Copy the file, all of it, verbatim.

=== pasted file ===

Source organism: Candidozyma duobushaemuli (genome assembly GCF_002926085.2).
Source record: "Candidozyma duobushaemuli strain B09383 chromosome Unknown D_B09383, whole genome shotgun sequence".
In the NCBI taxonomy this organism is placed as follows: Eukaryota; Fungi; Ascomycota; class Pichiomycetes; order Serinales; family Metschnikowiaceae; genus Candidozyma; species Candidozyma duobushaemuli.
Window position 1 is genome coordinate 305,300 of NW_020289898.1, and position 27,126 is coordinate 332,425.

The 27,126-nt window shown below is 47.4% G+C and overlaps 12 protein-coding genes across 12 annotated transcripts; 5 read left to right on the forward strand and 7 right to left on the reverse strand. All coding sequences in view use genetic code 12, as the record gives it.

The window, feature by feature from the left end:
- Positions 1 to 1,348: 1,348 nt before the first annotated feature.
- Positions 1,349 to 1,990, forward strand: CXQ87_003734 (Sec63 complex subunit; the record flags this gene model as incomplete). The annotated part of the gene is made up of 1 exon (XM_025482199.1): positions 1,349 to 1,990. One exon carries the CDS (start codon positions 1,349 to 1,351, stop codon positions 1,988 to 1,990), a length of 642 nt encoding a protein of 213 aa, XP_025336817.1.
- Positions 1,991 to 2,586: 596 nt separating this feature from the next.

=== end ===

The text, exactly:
Source organism: Candidozyma duobushaemuli (genome assembly GCF_002926085.2).
Source record: "Candidozyma duobushaemuli strain B09383 chromosome Unknown D_B09383, whole genome shotgun sequence".
In the NCBI taxonomy this organism is placed as follows: Eukaryota; Fungi; Ascomycota; class Pichiomycetes; order Serinales; family Metschnikowiaceae; genus Candidozyma; species Candidozyma duobushaemuli.
Window position 1 is genome coordinate 305,300 of NW_020289898.1, and position 27,126 is coordinate 332,425.

The 27,126-nt window shown below is 47.4% G+C and overlaps 12 protein-coding genes across 12 annotated transcripts; 5 read left to right on the forward strand and 7 right to left on the reverse strand. All coding sequences in view use genetic code 12, as the record gives it.

The window, feature by feature from the left end:
- Positions 1 to 1,348: 1,348 nt before the first annotated feature.
- Positions 1,349 to 1,990, forward strand: CXQ87_003734 (Sec63 complex subunit; the record flags this gene model as incomplete). The annotated part of the gene is made up of 1 exon (XM_025482199.1): positions 1,349 to 1,990. One exon carries the CDS (start codon positions 1,349 to 1,351, stop codon positions 1,988 to 1,990), a length of 642 nt encoding a protein of 213 aa, XP_025336817.1.
- Positions 1,991 to 2,586: 596 nt separating this feature from the next.